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Protect the Source: Keeping our Water Systems Clean

September 29, 2022

Water Wise Gardening

Lawns and gardens can add beauty to a home, but without careful planning and maintenance, they also can contribute to water pollution and put extra strain on wastewater systems. When planning your garden, remember to check for pipes before you dig. Plant trees and other strong rooting plants at least 10 feet from your lines to avoid root intrusion and cracks in your pipes. 

Keep in mind also that anything you use in your garden could wind up downstream, especially after storms when debris, topsoil, fertilizer and pesticides can wash into storm drains or nearby water sources. Chemical fertilizers and pesticides can be especially damaging to water quality. Try some of these alternatives and  preventative measures to help Protect the Source!

1. Limit Your Lawn
Lawns tend to require large amounts of water and fertilizer to maintain their beauty, and they are often vulnerable to runoff during storms. Consider limiting your lawn to just the areas you use for play or recreation. Grow native plants, shrubs or ground cover in the extra space. This adds variety and helps to slow runoff, all while decreasing the need to feed with fertilizer. Or, consider using that space to grow vegetables! 

2. Avoid Chemical Help
Test your soil to make sure fertilizer is absolutely needed, and then make sure you are using the right chemical compound. This will help prevent overuse of chemical fertilizer and help grow strong plants that can withstand visiting insects without extra pesticides. Try companion planting as a chemical-free way to invite good bugs in and keep the bad bugs at bay.

3. Go Organic
When fertilizer is a must, try organic varieties such as fish emulsion, blood meal or home compost.

4. Create Distance
Never use chemical fertilizers or pesticides within 75 feet of waterways or wetlands.

Source Water Protection Week

All water is connected. You might think of the water cycle as a conveyer belt. It moves from higher ground down through lakes, rivers and streams, and evaporates back into Protect the Source Logothe atmosphere to form clouds and precipitation, starting the whole cycle over again. The water that moved through this cycle when earth was formed 4.5 billion years ago is the very same water that we all depend on today to cook, clean and drink. This week is Source Water Protection Week, which is dedicated to protecting our drinking water sources. Because all water is connected, protecting drinking water means protecting all water.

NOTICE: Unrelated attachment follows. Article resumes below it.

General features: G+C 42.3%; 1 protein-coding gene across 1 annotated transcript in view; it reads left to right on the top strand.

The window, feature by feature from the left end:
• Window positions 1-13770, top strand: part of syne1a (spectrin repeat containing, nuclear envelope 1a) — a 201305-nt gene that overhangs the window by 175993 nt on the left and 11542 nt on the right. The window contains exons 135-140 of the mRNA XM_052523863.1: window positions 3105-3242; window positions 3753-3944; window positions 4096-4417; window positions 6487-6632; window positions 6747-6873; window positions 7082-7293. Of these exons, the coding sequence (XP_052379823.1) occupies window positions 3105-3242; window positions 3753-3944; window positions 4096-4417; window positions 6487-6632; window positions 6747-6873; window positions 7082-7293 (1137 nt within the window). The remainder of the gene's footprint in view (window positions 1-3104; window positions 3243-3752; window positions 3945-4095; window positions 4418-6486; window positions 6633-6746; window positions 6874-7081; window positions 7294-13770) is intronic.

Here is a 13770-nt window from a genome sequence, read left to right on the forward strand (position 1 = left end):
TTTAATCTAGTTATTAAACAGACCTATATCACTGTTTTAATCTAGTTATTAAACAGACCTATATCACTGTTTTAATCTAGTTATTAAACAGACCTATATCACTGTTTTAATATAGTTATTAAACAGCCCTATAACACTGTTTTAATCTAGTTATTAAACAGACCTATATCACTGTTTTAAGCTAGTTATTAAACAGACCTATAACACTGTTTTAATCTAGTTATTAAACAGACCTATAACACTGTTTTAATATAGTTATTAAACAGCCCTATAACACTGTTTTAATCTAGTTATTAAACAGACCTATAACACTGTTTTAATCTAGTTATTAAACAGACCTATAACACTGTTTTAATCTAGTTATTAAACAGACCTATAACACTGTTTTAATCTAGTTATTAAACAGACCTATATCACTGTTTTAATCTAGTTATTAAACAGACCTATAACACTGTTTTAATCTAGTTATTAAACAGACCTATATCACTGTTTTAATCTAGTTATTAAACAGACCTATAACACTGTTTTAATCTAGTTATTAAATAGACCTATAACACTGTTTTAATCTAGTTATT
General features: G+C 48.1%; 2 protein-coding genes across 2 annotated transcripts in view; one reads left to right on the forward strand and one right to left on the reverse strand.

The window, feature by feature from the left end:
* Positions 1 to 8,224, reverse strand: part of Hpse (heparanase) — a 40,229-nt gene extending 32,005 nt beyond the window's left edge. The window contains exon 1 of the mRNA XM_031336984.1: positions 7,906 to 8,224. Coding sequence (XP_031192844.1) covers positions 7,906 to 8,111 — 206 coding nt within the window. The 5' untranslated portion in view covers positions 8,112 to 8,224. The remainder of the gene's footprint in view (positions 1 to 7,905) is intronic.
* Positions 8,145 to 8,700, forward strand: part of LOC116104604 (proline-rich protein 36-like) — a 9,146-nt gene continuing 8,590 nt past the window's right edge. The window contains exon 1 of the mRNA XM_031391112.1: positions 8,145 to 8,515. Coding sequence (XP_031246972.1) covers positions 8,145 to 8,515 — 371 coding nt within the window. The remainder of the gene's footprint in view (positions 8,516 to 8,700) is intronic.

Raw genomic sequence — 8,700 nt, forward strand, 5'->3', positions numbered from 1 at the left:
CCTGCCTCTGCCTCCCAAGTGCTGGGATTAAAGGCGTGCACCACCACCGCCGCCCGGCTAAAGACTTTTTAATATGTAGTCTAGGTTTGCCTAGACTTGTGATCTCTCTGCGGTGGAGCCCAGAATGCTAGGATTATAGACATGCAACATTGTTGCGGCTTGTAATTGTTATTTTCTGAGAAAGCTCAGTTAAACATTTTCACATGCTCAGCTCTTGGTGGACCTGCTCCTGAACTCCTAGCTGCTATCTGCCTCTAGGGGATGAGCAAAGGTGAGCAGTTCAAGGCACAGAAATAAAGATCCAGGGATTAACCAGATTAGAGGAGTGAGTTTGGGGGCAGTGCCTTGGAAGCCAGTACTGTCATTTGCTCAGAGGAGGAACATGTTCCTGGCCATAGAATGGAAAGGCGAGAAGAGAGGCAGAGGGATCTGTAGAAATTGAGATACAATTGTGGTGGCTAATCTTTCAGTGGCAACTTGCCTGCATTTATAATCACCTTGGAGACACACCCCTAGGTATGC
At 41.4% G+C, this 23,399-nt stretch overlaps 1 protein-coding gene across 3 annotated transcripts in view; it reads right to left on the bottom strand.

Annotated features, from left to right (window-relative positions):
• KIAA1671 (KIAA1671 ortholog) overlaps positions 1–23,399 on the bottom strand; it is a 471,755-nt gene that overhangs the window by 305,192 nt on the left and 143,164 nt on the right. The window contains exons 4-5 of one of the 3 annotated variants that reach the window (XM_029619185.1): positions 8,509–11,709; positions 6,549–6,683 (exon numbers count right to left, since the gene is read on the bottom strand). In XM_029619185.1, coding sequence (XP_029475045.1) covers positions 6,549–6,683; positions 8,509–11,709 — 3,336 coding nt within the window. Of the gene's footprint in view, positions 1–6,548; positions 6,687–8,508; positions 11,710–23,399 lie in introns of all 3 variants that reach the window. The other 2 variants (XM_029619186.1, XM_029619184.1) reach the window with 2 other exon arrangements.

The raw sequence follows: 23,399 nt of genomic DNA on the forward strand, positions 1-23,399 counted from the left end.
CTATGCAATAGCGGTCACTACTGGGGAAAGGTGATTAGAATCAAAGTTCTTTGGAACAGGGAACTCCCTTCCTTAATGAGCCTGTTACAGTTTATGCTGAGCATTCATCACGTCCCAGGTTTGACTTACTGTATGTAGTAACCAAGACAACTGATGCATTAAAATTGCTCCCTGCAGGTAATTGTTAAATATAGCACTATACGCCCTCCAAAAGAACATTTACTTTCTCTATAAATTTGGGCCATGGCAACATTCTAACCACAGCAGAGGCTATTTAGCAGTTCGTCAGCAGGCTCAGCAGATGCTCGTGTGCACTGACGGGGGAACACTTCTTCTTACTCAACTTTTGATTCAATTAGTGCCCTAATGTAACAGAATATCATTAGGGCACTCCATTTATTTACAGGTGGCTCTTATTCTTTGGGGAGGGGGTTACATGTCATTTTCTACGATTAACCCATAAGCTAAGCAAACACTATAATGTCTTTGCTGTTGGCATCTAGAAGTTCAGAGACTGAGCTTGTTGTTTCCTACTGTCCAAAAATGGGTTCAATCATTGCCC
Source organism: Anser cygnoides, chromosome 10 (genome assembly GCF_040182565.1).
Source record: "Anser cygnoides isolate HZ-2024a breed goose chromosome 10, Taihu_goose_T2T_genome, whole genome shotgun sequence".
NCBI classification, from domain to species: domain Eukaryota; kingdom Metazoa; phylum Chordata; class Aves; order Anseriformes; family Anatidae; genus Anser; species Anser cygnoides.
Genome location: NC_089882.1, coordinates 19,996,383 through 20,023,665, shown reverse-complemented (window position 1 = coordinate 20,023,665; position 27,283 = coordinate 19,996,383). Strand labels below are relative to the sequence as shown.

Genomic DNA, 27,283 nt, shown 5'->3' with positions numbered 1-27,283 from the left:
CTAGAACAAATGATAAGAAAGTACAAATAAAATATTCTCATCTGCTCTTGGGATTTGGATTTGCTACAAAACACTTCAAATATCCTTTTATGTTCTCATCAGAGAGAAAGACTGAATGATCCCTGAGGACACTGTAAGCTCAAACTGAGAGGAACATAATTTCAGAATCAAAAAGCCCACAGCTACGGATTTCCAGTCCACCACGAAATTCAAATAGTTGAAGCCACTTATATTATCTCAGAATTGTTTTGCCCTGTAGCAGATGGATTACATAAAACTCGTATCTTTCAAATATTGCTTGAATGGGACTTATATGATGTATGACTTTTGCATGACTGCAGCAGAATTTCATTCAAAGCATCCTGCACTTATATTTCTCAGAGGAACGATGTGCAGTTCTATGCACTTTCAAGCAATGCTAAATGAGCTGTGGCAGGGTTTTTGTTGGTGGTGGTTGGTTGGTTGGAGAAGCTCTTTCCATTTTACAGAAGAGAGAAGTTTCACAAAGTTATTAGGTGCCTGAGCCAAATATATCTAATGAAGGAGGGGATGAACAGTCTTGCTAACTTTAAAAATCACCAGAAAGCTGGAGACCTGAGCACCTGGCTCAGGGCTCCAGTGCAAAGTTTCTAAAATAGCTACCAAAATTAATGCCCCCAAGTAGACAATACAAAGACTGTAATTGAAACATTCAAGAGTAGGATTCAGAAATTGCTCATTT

Greenville Water Sources

In Greenville County, tap water comes from three main sources: Table Rock Reservoir, Poinsett Reservoir, and Lake Keowee. Table Rock and Poinsett are both part of the Saluda River Basin, which includes the Saluda River, Reedy River, Greenwood Lake and many other smaller streams, tributaries, lakes and ponds. Lake Keowee, which is in Pickens and Oconee Counties, is fed largely by Lake Jocassee and mountain rivers. All of these water sources rely on us to keep them clean. Sources of pollution can include everything from everyday litter, to fertilizer and pesticide runoff, to wastewater contamination, and more. Each of us can help protect against pollutants in our own way. Try joining a community wide clean-up, limiting your use of pesticides and lawn fertilizer, and using alternatives to harsh household cleaners (see “Water Wise Gardening” and “Clean Green” for some tips).

Learn Your Local Systems

Source Water Protection Week is a great time to educate yourself about our water systems. Learn more about Greenville’s drinking water sources, how to Rein in Runoff, and efforts that are being made to protect local water systems like Reedy River and the Saluda Watershed.

Clean Green

Everything that goes down the drain ends up in our water systems. You probably know that flushing wet wipes, feminine hygiene products and other items down the toilet cause backups in your pipes. But you might not be aware that they also can wind up polluting source water downstream. Other items that commonly go down the drain, including cleaning products that are marketed to be used in sinks, showers, toilets and drains, also can wind up polluting source water.

When selecting household cleaners, check labels and use the mildest formulas possible. Some products labeled “green” or “natural” might be a good bet, but check the Environmental Working Group’s “Guide to Healthy Cleaning” before you buy. Better yet, save a buck and make your own environmentally safe cleaning products. Vinegar and baking soda do wonders on grease, and vinegar with a few drops of your favorite essential oil or a squeeze of lemon can act as a sweet-smelling all purpose cleaner. Check out WebMD’s “Guide to Natural Cleaning” for some more DIY tips.